Timeline unclear on potential release of Little Rock files linked to leader following Attorney General notice

A timeline for releasing records after a shooting involving the Little Rock police chief remained unclear a week after the Little Rock city attorney said authorities would continue to release certain records in light of the notice. of an attorney general.

In an incident on New Year’s Eve, Police Chief Keith Humphrey fired his gun at an armed suspect, according to reports. The individual was not injured and was later arrested, police said.

Little Rock City attorney Tom Carpenter did not respond Friday when asked by email if he had received any indications that prosecutors or the Arkansas State Police would attempt to go to court to block the release.

Carpenter also did not respond to questions about when the first of the document requests submitted following the Dec. 31 incident might be met.

Officials from the Pulaski County District Attorney’s Office did not say whether they would try to block the release of the city’s records through a legal challenge.

[DOCUMENT: Read Carpenter’s request for Rutledge’s opinion » arkansasonline.com/130tclr/]

Attorney General Larry Jegley and Chief Assistant Attorney John Johnson did not respond Friday when asked by the Arkansas Democrat-Gazette via email whether their office, or the Arkansas State Police, were planning to go to court to block disclosure.

Jegley and Johnson serve in the 6th Judicial District, which covers Pulaski and Perry counties.

Carpenter sought the advice of Attorney General Leslie Rutledge’s office earlier this month for advice on how to proceed with the Arkansas Freedom of Information Act requests Little Rock had received following the December 31 incident.

According to the account provided by authorities, Humphrey fired his service weapon at an armed suspect during a fight outside an Asher Avenue gas station. At the time, Humphrey was patrolling the city, as were other members of the command staff, due to an unarmed New Year’s Eve approach, officials said.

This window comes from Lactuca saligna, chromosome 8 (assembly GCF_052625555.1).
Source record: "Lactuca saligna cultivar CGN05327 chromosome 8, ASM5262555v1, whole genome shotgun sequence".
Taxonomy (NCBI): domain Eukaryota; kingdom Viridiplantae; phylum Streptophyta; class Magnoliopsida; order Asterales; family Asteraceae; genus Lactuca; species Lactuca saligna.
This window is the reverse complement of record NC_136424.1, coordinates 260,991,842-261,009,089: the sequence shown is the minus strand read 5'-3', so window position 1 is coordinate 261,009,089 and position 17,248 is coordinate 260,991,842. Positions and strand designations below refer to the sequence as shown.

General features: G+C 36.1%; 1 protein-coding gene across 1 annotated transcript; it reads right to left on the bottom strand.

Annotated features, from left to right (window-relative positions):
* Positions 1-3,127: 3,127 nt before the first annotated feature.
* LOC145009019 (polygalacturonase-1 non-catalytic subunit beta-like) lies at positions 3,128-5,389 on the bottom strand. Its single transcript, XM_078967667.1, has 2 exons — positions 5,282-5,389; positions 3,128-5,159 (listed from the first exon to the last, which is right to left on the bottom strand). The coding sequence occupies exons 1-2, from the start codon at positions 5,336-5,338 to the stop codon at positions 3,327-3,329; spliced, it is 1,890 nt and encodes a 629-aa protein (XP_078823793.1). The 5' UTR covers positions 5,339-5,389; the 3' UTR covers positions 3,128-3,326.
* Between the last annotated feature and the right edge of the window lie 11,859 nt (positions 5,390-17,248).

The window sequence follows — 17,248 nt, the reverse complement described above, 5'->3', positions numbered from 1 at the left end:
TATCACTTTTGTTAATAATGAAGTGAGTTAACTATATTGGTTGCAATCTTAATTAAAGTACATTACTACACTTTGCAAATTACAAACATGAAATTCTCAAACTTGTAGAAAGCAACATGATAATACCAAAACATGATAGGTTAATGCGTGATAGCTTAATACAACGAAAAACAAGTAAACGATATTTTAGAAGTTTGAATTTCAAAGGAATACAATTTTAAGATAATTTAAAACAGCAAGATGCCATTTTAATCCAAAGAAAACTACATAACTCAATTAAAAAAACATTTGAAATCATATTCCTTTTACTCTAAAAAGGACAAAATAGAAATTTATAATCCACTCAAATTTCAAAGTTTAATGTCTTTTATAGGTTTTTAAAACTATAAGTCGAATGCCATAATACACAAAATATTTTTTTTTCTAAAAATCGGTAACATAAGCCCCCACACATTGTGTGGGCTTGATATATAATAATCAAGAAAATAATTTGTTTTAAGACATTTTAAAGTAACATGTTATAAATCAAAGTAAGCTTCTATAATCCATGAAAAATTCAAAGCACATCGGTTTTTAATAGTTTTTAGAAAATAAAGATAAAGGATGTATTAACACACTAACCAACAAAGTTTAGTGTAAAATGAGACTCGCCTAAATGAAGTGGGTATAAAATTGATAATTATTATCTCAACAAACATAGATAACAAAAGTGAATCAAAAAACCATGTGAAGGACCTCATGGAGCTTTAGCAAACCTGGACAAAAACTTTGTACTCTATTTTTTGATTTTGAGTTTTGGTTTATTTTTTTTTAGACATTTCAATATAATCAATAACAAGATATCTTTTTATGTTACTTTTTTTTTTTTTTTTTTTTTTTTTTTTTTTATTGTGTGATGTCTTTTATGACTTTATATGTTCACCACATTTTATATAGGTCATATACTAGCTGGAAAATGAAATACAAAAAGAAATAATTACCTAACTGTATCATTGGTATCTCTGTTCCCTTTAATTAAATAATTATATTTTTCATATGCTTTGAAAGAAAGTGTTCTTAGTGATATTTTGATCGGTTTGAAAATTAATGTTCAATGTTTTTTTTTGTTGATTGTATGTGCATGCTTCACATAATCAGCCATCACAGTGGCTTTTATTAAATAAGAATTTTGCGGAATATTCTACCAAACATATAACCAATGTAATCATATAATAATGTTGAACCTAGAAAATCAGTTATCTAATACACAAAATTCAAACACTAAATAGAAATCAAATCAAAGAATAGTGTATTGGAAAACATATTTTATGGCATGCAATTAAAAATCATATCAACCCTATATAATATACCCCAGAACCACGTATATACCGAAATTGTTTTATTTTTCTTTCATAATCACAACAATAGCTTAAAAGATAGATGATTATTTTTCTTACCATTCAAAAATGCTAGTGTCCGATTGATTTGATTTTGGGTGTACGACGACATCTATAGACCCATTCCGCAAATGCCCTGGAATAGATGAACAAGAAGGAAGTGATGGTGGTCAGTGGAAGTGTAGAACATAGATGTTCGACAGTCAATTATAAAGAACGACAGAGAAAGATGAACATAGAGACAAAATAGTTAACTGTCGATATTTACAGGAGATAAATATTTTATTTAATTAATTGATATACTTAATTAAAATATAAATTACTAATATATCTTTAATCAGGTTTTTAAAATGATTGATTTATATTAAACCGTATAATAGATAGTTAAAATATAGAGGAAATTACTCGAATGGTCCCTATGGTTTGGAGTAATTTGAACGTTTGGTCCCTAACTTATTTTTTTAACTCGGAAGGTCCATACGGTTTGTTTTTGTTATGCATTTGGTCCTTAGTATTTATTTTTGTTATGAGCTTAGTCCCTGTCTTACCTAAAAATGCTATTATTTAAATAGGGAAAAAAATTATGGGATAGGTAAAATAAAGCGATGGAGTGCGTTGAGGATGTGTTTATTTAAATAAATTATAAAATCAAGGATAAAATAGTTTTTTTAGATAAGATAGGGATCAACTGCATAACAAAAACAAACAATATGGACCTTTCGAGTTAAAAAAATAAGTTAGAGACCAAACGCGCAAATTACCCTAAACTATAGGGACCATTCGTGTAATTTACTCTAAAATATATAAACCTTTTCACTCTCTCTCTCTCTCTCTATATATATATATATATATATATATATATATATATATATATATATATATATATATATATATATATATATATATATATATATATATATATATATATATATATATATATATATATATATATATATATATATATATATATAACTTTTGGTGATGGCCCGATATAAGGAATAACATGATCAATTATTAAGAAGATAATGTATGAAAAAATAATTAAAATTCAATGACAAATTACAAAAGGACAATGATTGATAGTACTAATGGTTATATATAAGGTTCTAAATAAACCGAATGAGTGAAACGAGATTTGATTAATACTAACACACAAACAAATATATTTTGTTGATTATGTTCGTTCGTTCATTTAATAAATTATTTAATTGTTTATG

An arrest report for a suspect charged in the shooting describes a ‘road rage incident’ which resulted in 29-year-old Taz Hayes shooting a gun outside the gas station. One person was hospitalized, police said. Hayes faces a first-degree battery charge.

Arkansas State Police officers have been asked to investigate the shooting that injured the person, as well as the police chief’s use of force.

The Pulaski County District Attorney’s Office will make the final decision on whether Humphrey has complied with the law. No decision has been announced regarding the state police’s investigation of the chief who fired his weapon.

Similarly, no findings were announced regarding an internal investigation by Little Rock police officials looking into Humphrey’s actions that night.

Humphrey was placed on administrative leave following the incident, in accordance with departmental practice. He resumed his duties on January 13 with the approval of Mayor Frank Scott Jr. and Deputy Chief Crystal Young-Haskins, who served as interim chief in Humphrey’s absence.

[DOCUMENT: Read Rutledge’s response to Carpenter’s request » arkansasonline.com/130lrtc/]

The city refused to release to the Arkansas Democrat-Gazette documents such as audio-visual material from the filming and training recordings regarding the leader. Carpenter told the Democrat-Gazette earlier this month that the city was honoring the request of criminal investigators not to release any information related to the incident.

In his January 14 letter to Rutledge, Carpenter said the incident had “created tension” between the prosecutor’s obligation not to taint a criminal investigation, or the person under investigation, and the city’s obligation under the Freedom of Information Act.

The prosecutor’s position, as expressed by Johnson in a Jan. 5 email, was that no information be released until a criminal case was closed, Carpenter wrote.

“The prosecutor has very serious concerns that the release of any information the city has about Chief Humphrey prior to the conclusion of the criminal investigation will create an ethical issue,” Carpenter wrote in his letter to the attorney general.

In his response, Rutledge suggested that the prosecutor’s concerns and desire for no records to be disclosed were “beyond your consideration as custodian” and his authority to review, outside of the exceptions provided in the statute. on freedom of information.

After receiving the notice, Carpenter told city officials via email that Little Rock should compile the requested records, make redactions, and notify the district attorney’s office and the Arkansas State Police of this. that Little Rock intended to disclose.

“If the Arkansas State Attorney or Police wish to seek an injunction in state court, a court of competent jurisdiction will make a decision which, as noted above, is not for the city to make,” said writes Carpenter.